Gadling goes to Chichen Itza (and so does everyone else)

Located in the heart of the Yucatan Peninsula, Chichen Itza is one of Mexico’s most popular Mayan ruins, and for good reason. Only three hours by bus from Cancún, the thousand-year-old ruins transport you back to an age of hierogloyphics, massive temple-pyramids, and human sacrifices.

Are there tourists? Oh yeah, in spades. Tell someone traveling around Mexico that you’ve just been to Chichen Itza, and within ten seconds some variation of the word “touristy” will escape their lips. Sure, it can be a little crowded, but the tourists come for good reason– to see the mind-boggling, towering remains of this ancient civilization.

First populated by the Mayans around the year 500, Chichen Itza became an important political and cultural center as early as 800 before the civilization began to decline. In the 900s, the city was resettled and appears to have been invaded by Toltecs from the northern town of Tula, apparent from the fusion of Mayan and Toltec architectural styles. The city was abandoned in the early 1200s.


Another can’t-miss site in the park is the Gran Juego de Pelotas (Grand Ballcourt), where tour guides can be heard clapping throughout the day to demonstrate to their groups the court’s wonderful acoustics. (Go on, try it!) The Grupo de las Mil Columnas (Group of the Thousand Columns) is just what it sounds like– an impressive arrangement of, well, a thousand ten-foot-high columns. For more on the individual buildings at Chichen Itza, check out the accompanying slideshow.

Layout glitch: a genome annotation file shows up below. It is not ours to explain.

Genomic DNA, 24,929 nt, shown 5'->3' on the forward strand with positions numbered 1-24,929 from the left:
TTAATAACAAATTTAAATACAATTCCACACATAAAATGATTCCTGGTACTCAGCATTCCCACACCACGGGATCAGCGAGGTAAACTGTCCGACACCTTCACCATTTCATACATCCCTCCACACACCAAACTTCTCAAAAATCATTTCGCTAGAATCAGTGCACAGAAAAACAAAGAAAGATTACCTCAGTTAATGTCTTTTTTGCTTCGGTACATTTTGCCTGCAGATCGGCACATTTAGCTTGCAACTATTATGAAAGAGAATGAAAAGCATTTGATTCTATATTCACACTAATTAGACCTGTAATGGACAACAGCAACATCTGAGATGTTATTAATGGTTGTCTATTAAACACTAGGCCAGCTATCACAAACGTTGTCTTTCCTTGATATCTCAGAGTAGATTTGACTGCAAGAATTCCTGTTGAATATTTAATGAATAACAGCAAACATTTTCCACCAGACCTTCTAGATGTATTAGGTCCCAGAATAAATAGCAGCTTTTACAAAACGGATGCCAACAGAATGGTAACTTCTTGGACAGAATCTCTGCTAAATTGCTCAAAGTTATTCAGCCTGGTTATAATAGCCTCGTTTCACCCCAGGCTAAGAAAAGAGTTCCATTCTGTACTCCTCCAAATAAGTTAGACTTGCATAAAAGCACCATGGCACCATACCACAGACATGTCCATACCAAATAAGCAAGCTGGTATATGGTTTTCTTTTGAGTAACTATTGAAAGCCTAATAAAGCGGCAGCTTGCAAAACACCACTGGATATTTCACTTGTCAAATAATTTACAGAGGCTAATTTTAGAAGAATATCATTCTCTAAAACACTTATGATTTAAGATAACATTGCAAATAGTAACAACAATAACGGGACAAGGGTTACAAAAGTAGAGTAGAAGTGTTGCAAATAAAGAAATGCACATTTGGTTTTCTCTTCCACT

If you go: From Cancún, buses leave for Chichen Itza every hour from 5 am to 5 pm. Expect to pay about US$10 if traveling first-class, slightly less otherwise. Buses typically stop at the park’s western entrance, though a few will drop you off in the nearby town of Piste. Ask before you get on. Outside of Cancún, almost any town in the Yucatan will have multiple buses going to (or through) Chichen Itza every day. The park gets very crowded later in the day, so try to go as early as possible.

Tickets for the ruins, purchased right at the entrance to the park, cost about US$9.

Where to stay: Day-trips to Chichen Itza are possible from tour agencies in almost any decent-sized town in the Yucatan, although the three-hour (at least) bus ride each way makes for a very long day.

A better option is to spend the night in Valladolid, a small colonial town about 25 miles east of the ruins. Places to stay are cheap and abundant and reservations aren’t required. If you’re looking for a more cosmopolitan city, head to lovely Mérida about 90 minutes to the northwest of the ruins. Bus tickets are sold inside the Chichen Itza visitors’ center.